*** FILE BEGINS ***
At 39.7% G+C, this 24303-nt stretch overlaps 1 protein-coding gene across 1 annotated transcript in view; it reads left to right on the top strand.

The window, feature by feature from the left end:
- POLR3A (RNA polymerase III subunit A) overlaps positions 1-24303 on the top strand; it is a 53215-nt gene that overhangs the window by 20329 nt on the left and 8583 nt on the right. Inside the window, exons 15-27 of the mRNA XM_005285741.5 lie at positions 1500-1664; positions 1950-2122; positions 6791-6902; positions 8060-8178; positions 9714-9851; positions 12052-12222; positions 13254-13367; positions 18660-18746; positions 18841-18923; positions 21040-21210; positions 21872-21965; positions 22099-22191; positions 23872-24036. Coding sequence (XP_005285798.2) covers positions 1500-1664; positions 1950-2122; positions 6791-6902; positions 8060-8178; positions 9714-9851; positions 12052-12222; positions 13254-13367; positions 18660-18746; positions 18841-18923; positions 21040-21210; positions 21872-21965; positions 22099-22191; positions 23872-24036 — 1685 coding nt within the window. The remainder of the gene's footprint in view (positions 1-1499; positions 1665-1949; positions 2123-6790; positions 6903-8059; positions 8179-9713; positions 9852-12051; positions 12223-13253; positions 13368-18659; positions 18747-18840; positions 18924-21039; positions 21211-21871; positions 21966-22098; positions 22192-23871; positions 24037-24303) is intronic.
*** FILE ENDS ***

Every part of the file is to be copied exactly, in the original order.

At 39.7% G+C, this 24303-nt stretch overlaps 1 protein-coding gene across 1 annotated transcript in view; it reads left to right on the top strand.

The window, feature by feature from the left end:
- POLR3A (RNA polymerase III subunit A) overlaps positions 1-24303 on the top strand; it is a 53215-nt gene that overhangs the window by 20329 nt on the left and 8583 nt on the right. Inside the window, exons 15-27 of the mRNA XM_005285741.5 lie at positions 1500-1664; positions 1950-2122; positions 6791-6902; positions 8060-8178; positions 9714-9851; positions 12052-12222; positions 13254-13367; positions 18660-18746; positions 18841-18923; positions 21040-21210; positions 21872-21965; positions 22099-22191; positions 23872-24036. Coding sequence (XP_005285798.2) covers positions 1500-1664; positions 1950-2122; positions 6791-6902; positions 8060-8178; positions 9714-9851; positions 12052-12222; positions 13254-13367; positions 18660-18746; positions 18841-18923; positions 21040-21210; positions 21872-21965; positions 22099-22191; positions 23872-24036 — 1685 coding nt within the window. The remainder of the gene's footprint in view (positions 1-1499; positions 1665-1949; positions 2123-6790; positions 6903-8059; positions 8179-9713; positions 9852-12051; positions 12223-13253; positions 13368-18659; positions 18747-18840; positions 18924-21039; positions 21211-21871; positions 21966-22098; positions 22192-23871; positions 24037-24303) is intronic.